HOP STUNT VIROID: Hop stunt viroid does just as its name implies; it stunts hop growth leading to smaller yields.
Not only does hop stunt viroid reduce yields, it also also reduces the alpha and beta acids found in hop cones. Those acids are used to give the beer its flavor. In some cases the reduction of acids was as much as 45 percent. Some plants infected with Hop stunt viroid exhibit birght yellow foliage at the base of the plant during early growth.
Stopping hop stunt viroid is economically important.
The U.S. hop industry supplies one-third of the world's annual production of hops. In the Pacific Northwest, commercial growers produce an annual farm-gate value exceeding $200 million.
"We first spotted hop stunt disease in 2004," Dr. Ken Eastwell said. "By 2005 evidence suggests the disease spread when new plants were propagated from hop stunt infected plants." Eastwell is the director of the Clean Plant Center of the Northwest based at Washington State University's Irrigated Agriculture Research and Extension Center in Prosser, Washington.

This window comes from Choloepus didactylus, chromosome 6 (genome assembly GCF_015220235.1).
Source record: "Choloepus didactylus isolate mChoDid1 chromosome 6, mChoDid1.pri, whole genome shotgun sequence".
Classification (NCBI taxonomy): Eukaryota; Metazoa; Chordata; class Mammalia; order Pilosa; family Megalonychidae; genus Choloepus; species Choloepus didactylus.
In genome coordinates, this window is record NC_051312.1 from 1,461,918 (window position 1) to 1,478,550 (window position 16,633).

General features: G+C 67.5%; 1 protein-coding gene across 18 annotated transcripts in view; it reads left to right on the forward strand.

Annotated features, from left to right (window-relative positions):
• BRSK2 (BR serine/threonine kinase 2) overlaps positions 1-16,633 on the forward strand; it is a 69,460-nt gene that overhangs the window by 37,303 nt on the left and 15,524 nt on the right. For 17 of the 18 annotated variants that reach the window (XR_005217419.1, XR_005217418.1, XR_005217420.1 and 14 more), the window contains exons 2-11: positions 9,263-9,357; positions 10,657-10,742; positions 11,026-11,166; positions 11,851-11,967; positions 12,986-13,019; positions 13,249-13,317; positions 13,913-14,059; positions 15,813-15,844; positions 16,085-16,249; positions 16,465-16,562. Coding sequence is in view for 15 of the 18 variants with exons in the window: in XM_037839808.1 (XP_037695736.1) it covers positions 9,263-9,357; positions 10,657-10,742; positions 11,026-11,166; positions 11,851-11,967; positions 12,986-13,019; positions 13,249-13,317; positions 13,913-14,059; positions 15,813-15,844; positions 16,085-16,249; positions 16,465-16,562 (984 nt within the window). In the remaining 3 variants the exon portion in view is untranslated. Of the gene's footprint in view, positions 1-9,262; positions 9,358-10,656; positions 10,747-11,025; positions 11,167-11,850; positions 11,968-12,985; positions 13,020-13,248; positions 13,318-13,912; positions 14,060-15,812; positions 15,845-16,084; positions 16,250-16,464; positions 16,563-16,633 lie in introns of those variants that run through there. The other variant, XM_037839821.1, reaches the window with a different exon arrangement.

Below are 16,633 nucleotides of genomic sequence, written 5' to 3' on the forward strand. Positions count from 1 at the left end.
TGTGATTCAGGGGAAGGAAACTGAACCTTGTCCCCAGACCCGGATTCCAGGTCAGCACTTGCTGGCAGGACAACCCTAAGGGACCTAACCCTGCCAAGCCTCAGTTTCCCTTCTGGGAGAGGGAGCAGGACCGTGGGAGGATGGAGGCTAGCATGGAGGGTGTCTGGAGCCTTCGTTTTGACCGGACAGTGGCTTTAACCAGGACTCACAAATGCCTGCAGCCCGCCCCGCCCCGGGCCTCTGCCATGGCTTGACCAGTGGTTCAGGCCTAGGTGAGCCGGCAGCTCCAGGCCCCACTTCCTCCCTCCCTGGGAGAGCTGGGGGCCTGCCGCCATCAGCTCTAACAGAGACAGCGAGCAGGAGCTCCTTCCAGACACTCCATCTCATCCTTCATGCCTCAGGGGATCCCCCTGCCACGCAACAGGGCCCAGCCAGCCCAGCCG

Another symptom of hop stunt viroid are lime-colored leaves, such as those seen in this picture of Glacier hops.
Research, conducted at the Clean Plant Center of the Northwest, will look at how hop stunt viroid interacts with other viruses that infect hops, such as hop mosaic virus, to see if hop stunt viroid causes the other virus symptoms to get worse or weaker.
Click here to learn more about the practical aspects of managing hop stunt viroid.